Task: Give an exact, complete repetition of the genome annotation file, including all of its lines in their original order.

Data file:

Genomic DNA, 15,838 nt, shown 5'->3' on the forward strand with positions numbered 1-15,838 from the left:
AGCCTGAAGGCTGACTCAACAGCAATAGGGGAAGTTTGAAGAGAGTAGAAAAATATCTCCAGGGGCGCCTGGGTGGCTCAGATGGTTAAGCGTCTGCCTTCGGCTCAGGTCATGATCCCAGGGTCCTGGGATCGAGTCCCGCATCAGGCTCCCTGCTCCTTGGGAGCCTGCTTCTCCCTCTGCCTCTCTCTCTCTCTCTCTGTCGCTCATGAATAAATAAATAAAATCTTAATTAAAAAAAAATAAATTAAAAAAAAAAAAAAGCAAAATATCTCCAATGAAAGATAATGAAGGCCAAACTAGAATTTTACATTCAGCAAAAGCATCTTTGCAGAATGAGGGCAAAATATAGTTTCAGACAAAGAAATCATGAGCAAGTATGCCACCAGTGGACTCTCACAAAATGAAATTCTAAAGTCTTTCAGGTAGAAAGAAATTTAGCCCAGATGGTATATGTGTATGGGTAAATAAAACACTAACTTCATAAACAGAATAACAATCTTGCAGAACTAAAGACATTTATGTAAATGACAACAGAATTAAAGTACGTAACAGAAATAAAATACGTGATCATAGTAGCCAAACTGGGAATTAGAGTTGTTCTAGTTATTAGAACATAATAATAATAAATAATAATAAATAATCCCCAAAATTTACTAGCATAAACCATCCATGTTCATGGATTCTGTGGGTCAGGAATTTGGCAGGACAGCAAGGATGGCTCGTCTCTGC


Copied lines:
Genomic DNA, 15,838 nt, shown 5'->3' on the forward strand with positions numbered 1-15,838 from the left:
AGCCTGAAGGCTGACTCAACAGCAATAGGGGAAGTTTGAAGAGAGTAGAAAAATATCTCCAGGGGCGCCTGGGTGGCTCAGATGGTTAAGCGTCTGCCTTCGGCTCAGGTCATGATCCCAGGGTCCTGGGATCGAGTCCCGCATCAGGCTCCCTGCTCCTTGGGAGCCTGCTTCTCCCTCTGCCTCTCTCTCTCTCTCTCTGTCGCTCATGAATAAATAAATAAAATCTTAATTAAAAAAAAATAAATTAAAAAAAAAAAAAAGCAAAATATCTCCAATGAAAGATAATGAAGGCCAAACTAGAATTTTACATTCAGCAAAAGCATCTTTGCAGAATGAGGGCAAAATATAGTTTCAGACAAAGAAATCATGAGCAAGTATGCCACCAGTGGACTCTCACAAAATGAAATTCTAAAGTCTTTCAGGTAGAAAGAAATTTAGCCCAGATGGTATATGTGTATGGGTAAATAAAACACTAACTTCATAAACAGAATAACAATCTTGCAGAACTAAAGACATTTATGTAAATGACAACAGAATTAAAGTACGTAACAGAAATAAAATACGTGATCATAGTAGCCAAACTGGGAATTAGAGTTGTTCTAGTTATTAGAACATAATAATAATAAATAATAATAAATAATCCCCAAAATTTACTAGCATAAACCATCCATGTTCATGGATTCTGTGGGTCAGGAATTTGGCAGGACAGCAAGGATGGCTCGTCTCTGC